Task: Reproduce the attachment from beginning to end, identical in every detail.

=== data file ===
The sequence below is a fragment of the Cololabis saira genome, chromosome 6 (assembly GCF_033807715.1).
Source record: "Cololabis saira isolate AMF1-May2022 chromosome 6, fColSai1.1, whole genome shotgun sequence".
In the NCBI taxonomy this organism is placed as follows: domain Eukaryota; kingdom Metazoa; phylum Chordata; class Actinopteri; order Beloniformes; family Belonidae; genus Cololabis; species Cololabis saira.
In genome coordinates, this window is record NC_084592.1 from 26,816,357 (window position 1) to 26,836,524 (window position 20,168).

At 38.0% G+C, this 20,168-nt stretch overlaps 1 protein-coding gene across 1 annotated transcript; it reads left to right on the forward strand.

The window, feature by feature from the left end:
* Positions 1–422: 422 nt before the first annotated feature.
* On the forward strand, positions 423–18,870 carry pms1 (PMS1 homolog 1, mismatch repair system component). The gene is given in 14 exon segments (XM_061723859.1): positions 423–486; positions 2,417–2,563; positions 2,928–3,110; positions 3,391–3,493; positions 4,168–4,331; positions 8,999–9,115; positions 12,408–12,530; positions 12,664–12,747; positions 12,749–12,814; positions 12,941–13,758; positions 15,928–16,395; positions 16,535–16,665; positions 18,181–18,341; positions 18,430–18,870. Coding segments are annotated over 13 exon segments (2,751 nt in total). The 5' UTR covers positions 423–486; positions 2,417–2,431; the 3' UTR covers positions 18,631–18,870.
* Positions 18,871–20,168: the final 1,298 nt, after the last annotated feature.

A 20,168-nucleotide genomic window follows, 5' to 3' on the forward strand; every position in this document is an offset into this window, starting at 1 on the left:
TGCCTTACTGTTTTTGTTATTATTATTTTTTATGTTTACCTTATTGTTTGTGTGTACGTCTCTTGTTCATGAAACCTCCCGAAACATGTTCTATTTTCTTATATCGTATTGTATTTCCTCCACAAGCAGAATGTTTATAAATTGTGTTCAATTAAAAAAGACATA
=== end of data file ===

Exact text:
The sequence below is a fragment of the Cololabis saira genome, chromosome 6 (assembly GCF_033807715.1).
Source record: "Cololabis saira isolate AMF1-May2022 chromosome 6, fColSai1.1, whole genome shotgun sequence".
In the NCBI taxonomy this organism is placed as follows: domain Eukaryota; kingdom Metazoa; phylum Chordata; class Actinopteri; order Beloniformes; family Belonidae; genus Cololabis; species Cololabis saira.
In genome coordinates, this window is record NC_084592.1 from 26,816,357 (window position 1) to 26,836,524 (window position 20,168).

At 38.0% G+C, this 20,168-nt stretch overlaps 1 protein-coding gene across 1 annotated transcript; it reads left to right on the forward strand.

The window, feature by feature from the left end:
* Positions 1–422: 422 nt before the first annotated feature.
* On the forward strand, positions 423–18,870 carry pms1 (PMS1 homolog 1, mismatch repair system component). The gene is given in 14 exon segments (XM_061723859.1): positions 423–486; positions 2,417–2,563; positions 2,928–3,110; positions 3,391–3,493; positions 4,168–4,331; positions 8,999–9,115; positions 12,408–12,530; positions 12,664–12,747; positions 12,749–12,814; positions 12,941–13,758; positions 15,928–16,395; positions 16,535–16,665; positions 18,181–18,341; positions 18,430–18,870. Coding segments are annotated over 13 exon segments (2,751 nt in total). The 5' UTR covers positions 423–486; positions 2,417–2,431; the 3' UTR covers positions 18,631–18,870.
* Positions 18,871–20,168: the final 1,298 nt, after the last annotated feature.

A 20,168-nucleotide genomic window follows, 5' to 3' on the forward strand; every position in this document is an offset into this window, starting at 1 on the left:
TGCCTTACTGTTTTTGTTATTATTATTTTTTATGTTTACCTTATTGTTTGTGTGTACGTCTCTTGTTCATGAAACCTCCCGAAACATGTTCTATTTTCTTATATCGTATTGTATTTCCTCCACAAGCAGAATGTTTATAAATTGTGTTCAATTAAAAAAGACATA